Newspaper sheets make a weed-suppressing mulch in layers of ten to twelve, but cover this with leaves or straw or you get impervious papier-mâché. Don’t use between small vegetables, which prefer an airier mulch, but use underneath and around the perimeter of plots and under fruit trees.
Oak-leaf mulch or bark repels slugs.
Olive-leaf residue can be used as a mulch should you live near an olive oil press. Ask whether you may have some to experiment with.
Pine needles are a great mulch around strawberries. Remember, the pine tree needs at least a 4-inch layer itself.
Rock, crushed or as rock dust, contains minerals.
Sawdust must be from untreated wood from your own workshop or your own trees. Use only on paths, in the ornamental garden, and sparingly in the compost, balanced out with lime because many woods are acidic.
Shrub foliage: Prune a few branches. Mow or shred them to make a mulch, or separate leaves from twigs and spread crosswise in layers between plants.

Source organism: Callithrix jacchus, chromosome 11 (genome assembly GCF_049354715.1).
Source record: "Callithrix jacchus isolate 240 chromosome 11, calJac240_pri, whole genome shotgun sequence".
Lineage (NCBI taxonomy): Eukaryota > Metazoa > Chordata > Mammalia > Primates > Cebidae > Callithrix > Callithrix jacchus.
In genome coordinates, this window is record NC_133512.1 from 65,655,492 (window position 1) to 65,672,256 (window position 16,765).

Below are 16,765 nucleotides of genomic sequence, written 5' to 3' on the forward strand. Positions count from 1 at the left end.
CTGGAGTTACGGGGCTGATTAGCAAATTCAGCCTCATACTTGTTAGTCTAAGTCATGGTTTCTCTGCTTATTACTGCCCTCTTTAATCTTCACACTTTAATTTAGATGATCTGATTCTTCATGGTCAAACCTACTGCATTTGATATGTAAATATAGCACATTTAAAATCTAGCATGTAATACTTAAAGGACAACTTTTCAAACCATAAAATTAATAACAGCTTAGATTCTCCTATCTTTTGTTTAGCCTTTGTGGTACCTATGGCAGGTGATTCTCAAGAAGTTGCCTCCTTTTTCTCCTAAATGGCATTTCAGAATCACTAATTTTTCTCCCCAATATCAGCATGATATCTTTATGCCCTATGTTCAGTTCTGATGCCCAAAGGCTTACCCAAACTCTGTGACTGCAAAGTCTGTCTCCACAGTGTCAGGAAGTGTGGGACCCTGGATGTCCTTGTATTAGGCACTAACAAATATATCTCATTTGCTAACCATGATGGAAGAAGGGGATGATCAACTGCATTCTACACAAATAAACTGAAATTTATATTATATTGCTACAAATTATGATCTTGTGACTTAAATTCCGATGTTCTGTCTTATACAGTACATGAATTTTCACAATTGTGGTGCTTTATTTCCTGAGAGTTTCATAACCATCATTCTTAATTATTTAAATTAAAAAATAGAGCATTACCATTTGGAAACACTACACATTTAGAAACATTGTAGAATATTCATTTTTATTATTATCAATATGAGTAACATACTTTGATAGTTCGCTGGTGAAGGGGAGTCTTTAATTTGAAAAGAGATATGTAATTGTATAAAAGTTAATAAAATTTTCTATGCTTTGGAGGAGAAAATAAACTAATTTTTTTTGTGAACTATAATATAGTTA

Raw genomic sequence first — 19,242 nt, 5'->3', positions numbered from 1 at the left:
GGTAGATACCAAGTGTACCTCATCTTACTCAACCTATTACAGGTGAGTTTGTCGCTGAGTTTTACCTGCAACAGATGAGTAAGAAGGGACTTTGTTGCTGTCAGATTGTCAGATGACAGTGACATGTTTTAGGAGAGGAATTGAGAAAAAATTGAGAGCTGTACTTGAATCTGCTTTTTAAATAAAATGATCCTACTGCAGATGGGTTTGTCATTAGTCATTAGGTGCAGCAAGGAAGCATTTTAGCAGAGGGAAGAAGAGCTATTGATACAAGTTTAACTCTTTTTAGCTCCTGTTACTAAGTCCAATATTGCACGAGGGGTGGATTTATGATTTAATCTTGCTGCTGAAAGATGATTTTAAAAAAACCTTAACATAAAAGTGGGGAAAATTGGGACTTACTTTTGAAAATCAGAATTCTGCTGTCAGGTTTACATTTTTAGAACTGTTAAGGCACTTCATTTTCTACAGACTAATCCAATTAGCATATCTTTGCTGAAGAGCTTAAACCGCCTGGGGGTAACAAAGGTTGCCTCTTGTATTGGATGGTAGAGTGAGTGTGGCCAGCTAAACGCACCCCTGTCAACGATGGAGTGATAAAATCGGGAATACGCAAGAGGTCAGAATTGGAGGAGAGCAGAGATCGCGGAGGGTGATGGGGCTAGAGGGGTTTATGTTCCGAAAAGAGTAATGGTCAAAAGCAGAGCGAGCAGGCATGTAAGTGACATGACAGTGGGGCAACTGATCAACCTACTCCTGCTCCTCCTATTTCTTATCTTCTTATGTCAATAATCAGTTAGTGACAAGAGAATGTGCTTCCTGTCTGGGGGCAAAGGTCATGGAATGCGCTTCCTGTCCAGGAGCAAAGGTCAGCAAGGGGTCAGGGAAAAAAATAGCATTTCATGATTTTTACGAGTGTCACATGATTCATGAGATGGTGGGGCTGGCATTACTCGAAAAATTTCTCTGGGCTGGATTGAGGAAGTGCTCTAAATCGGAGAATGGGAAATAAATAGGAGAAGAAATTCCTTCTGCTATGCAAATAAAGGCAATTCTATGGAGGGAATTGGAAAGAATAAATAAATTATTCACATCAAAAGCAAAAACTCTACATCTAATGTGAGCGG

Stones: If you are blessed with a million stones on your land, use them. By planting each plant in an earth saucer surrounded with stones and filling the saucer with CMC, you trap moisture and attract good beetles. To keep slugs and snails away, spread coffee grounds around the stones.
Straw: Keep straw away from seedlings and young plants as there can be some harmful fumes during the breaking-down process.
Sugar cane mulch: This evidently excellent mulch may not be available everywhere, but if it is where you are, look out for the organic variety. Available in small bags.
Twigs: If you are strapped for mulching materials but have wattles (acacia) or shrubs, prune twigs and spread crosswise in layers between plants. This provides an airy mulch that, in time, breaks down into compost.